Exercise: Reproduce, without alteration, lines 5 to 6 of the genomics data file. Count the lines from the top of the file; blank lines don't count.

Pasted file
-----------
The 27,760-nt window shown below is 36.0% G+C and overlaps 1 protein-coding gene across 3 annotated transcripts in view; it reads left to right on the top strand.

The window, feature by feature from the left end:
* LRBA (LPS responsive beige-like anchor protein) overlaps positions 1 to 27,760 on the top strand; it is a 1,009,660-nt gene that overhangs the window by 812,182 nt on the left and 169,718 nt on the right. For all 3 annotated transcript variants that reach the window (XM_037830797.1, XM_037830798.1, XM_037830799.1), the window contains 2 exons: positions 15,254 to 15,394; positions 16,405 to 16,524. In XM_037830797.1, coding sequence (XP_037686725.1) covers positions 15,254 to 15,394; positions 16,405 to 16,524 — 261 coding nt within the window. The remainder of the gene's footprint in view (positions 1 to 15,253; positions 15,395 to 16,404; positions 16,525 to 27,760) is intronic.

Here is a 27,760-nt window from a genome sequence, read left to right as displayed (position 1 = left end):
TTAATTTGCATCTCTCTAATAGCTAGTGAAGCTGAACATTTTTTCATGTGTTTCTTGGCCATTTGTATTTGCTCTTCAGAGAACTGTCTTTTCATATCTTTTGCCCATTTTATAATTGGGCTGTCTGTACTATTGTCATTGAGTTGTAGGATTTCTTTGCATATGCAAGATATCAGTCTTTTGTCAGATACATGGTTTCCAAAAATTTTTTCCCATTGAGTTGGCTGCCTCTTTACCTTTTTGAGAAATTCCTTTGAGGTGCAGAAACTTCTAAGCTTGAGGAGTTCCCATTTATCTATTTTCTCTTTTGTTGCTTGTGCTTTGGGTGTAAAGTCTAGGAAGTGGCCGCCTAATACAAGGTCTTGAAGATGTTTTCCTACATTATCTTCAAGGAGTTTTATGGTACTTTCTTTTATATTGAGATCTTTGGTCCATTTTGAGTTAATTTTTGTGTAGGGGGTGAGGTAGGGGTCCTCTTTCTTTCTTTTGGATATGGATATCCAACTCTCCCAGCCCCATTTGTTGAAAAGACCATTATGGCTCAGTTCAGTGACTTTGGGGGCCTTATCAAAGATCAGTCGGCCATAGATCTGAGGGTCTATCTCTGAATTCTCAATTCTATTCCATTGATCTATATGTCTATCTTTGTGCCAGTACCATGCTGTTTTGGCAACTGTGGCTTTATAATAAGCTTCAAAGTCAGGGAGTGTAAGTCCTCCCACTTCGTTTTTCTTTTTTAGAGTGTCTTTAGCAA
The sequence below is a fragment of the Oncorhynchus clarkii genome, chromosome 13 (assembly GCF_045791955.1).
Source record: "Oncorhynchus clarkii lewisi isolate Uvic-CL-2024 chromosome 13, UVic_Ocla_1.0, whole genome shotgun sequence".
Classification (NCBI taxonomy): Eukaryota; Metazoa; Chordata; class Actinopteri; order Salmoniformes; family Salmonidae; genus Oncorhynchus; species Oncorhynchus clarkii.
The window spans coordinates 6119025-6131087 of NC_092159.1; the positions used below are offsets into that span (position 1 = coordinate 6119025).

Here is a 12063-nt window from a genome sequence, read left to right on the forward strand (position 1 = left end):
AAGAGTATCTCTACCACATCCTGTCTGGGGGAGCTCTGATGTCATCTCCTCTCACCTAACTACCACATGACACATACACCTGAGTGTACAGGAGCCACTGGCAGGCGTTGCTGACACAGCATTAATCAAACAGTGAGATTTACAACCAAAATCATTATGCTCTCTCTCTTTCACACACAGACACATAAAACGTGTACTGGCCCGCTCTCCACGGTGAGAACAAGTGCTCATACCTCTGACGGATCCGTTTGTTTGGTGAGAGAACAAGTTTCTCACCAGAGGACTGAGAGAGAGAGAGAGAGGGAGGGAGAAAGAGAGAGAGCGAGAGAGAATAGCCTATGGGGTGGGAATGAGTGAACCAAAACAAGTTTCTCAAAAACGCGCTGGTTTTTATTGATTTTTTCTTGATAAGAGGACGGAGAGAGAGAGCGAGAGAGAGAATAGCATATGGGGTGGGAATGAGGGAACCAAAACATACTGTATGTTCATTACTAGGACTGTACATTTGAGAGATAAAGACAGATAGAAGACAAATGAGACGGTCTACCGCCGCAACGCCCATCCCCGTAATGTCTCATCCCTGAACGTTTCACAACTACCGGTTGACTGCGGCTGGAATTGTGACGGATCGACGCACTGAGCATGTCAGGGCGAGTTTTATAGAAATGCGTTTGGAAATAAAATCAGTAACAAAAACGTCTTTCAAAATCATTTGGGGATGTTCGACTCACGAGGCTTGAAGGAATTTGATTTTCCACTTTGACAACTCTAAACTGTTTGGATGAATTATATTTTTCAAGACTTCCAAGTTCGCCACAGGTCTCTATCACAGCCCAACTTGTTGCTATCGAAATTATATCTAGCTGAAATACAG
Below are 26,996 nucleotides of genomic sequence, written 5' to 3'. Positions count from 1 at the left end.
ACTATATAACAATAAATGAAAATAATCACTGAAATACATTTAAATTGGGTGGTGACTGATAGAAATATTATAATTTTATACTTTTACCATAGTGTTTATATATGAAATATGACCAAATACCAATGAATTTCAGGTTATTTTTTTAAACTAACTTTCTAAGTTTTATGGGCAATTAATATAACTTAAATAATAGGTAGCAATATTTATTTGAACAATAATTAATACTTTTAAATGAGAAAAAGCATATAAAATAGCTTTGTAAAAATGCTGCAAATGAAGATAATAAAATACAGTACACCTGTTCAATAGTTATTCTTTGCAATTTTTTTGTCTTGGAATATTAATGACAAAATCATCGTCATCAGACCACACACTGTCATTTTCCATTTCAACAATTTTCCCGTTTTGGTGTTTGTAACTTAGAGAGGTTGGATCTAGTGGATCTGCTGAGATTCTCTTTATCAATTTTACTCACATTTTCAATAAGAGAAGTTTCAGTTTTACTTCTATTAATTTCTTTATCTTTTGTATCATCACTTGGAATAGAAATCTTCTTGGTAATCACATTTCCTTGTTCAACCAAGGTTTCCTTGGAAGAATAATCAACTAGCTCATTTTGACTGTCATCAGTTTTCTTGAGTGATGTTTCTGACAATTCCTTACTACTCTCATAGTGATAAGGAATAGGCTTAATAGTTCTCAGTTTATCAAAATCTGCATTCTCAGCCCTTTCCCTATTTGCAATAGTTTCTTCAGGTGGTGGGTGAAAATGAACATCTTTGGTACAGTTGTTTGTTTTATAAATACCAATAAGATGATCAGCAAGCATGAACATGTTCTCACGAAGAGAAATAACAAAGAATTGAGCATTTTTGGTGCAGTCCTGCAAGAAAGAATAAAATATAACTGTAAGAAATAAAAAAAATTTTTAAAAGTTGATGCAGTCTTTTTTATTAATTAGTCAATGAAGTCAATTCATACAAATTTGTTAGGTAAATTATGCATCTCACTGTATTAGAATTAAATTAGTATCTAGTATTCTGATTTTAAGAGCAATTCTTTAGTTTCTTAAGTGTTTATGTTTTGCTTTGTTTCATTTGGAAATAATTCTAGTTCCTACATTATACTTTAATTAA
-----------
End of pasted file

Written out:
TTAATTTGCATCTCTCTAATAGCTAGTGAAGCTGAACATTTTTTCATGTGTTTCTTGGCCATTTGTATTTGCTCTTCAGAGAACTGTCTTTTCATATCTTTTGCCCATTTTATAATTGGGCTGTCTGTACTATTGTCATTGAGTTGTAGGATTTCTTTGCATATGCAAGATATCAGTCTTTTGTCAGATACATGGTTTCCAAAAATTTTTTCCCATTGAGTTGGCTGCCTCTTTACCTTTTTGAGAAATTCCTTTGAGGTGCAGAAACTTCTAAGCTTGAGGAGTTCCCATTTATCTATTTTCTCTTTTGTTGCTTGTGCTTTGGGTGTAAAGTCTAGGAAGTGGCCGCCTAATACAAGGTCTTGAAGATGTTTTCCTACATTATCTTCAAGGAGTTTTATGGTACTTTCTTTTATATTGAGATCTTTGGTCCATTTTGAGTTAATTTTTGTGTAGGGGGTGAGGTAGGGGTCCTCTTTCTTTCTTTTGGATATGGATATCCAACTCTCCCAGCCCCATTTGTTGAAAAGACCATTATGGCTCAGTTCAGTGACTTTGGGGGCCTTATCAAAGATCAGTCGGCCATAGATCTGAGGGTCTATCTCTGAATTCTCAATTCTATTCCATTGATCTATATGTCTATCTTTGTGCCAGTACCATGCTGTTTTGGCAACTGTGGCTTTATAATAAGCTTCAAAGTCAGGGAGTGTAAGTCCTCCCACTTCGTTTTTCTTTTTTAGAGTGTCTTTAGCAA
The sequence below is a fragment of the Oncorhynchus clarkii genome, chromosome 13 (assembly GCF_045791955.1).